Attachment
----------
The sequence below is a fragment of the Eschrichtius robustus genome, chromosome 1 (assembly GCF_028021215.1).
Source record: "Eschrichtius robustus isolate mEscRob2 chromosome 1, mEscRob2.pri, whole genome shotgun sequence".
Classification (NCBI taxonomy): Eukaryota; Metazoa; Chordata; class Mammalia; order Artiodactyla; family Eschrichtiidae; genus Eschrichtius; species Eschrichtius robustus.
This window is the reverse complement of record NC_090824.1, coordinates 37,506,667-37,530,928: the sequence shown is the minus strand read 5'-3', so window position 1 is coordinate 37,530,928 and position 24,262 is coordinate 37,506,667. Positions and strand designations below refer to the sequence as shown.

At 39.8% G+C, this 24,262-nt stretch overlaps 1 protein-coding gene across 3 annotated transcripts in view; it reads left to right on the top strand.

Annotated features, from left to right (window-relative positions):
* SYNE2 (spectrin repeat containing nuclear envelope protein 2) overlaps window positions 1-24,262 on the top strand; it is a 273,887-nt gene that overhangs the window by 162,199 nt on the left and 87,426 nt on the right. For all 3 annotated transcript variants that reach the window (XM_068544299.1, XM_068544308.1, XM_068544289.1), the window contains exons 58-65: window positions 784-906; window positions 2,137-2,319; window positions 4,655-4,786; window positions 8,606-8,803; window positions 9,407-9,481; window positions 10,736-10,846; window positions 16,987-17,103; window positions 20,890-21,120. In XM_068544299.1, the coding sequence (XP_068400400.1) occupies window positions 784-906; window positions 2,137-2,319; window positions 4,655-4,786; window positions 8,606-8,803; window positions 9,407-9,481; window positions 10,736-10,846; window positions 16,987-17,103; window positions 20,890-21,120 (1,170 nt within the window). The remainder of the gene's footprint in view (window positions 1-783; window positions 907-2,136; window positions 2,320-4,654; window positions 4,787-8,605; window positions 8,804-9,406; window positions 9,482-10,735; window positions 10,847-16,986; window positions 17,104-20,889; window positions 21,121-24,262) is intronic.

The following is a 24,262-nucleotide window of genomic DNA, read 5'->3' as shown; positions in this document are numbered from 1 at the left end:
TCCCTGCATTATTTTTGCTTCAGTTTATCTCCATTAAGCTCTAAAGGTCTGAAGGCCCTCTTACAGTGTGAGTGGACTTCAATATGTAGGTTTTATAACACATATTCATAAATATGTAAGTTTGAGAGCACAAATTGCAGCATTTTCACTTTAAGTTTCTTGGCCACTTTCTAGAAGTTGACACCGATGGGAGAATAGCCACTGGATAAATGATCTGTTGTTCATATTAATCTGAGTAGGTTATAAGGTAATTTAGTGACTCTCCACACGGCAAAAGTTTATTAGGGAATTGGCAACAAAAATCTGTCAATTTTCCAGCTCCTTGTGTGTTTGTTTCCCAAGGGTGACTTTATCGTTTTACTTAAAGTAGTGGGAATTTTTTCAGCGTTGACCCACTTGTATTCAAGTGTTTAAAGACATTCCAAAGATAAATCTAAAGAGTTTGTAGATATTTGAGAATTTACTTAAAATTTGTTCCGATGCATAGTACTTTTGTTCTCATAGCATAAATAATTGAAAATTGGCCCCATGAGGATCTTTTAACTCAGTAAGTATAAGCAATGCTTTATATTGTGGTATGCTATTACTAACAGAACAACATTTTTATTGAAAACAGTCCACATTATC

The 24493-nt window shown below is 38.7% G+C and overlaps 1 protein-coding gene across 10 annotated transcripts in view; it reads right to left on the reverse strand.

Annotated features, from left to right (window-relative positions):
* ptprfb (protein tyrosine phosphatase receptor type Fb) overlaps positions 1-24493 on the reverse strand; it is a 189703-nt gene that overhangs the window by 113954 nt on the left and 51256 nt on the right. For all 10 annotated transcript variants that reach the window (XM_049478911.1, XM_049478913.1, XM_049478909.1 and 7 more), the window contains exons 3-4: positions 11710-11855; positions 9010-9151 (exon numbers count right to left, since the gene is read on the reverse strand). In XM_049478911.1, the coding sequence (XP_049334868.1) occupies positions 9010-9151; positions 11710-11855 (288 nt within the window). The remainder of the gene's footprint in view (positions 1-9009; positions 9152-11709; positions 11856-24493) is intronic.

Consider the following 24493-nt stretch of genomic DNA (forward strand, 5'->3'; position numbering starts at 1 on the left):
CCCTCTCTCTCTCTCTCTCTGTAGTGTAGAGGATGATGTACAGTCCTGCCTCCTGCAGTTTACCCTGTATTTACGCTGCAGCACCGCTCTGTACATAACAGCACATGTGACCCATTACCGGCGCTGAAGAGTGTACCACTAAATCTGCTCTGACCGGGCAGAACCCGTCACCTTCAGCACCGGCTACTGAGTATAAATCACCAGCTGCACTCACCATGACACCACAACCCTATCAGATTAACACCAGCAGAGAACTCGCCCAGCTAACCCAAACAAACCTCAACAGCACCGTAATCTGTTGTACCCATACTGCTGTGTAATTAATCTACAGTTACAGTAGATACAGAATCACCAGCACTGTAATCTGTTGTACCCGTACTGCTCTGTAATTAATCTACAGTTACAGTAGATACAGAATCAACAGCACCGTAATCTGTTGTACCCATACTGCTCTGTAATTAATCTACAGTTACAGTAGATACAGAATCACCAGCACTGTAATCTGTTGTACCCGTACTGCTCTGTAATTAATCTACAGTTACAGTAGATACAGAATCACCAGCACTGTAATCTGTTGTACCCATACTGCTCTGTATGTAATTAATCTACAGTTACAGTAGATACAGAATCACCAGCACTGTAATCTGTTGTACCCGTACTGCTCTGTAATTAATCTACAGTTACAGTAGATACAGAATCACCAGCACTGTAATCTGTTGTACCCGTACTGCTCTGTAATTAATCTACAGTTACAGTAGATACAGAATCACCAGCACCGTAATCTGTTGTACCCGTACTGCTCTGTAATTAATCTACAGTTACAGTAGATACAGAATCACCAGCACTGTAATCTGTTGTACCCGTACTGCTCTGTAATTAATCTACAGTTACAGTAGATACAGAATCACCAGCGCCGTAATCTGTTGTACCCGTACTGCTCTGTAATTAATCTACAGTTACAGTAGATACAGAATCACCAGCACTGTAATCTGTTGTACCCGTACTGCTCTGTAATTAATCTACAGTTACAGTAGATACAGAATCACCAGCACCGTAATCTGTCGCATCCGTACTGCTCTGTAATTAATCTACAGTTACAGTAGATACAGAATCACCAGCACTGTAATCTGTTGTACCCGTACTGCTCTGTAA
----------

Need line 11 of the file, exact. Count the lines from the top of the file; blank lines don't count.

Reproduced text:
Annotated features, from left to right (window-relative positions):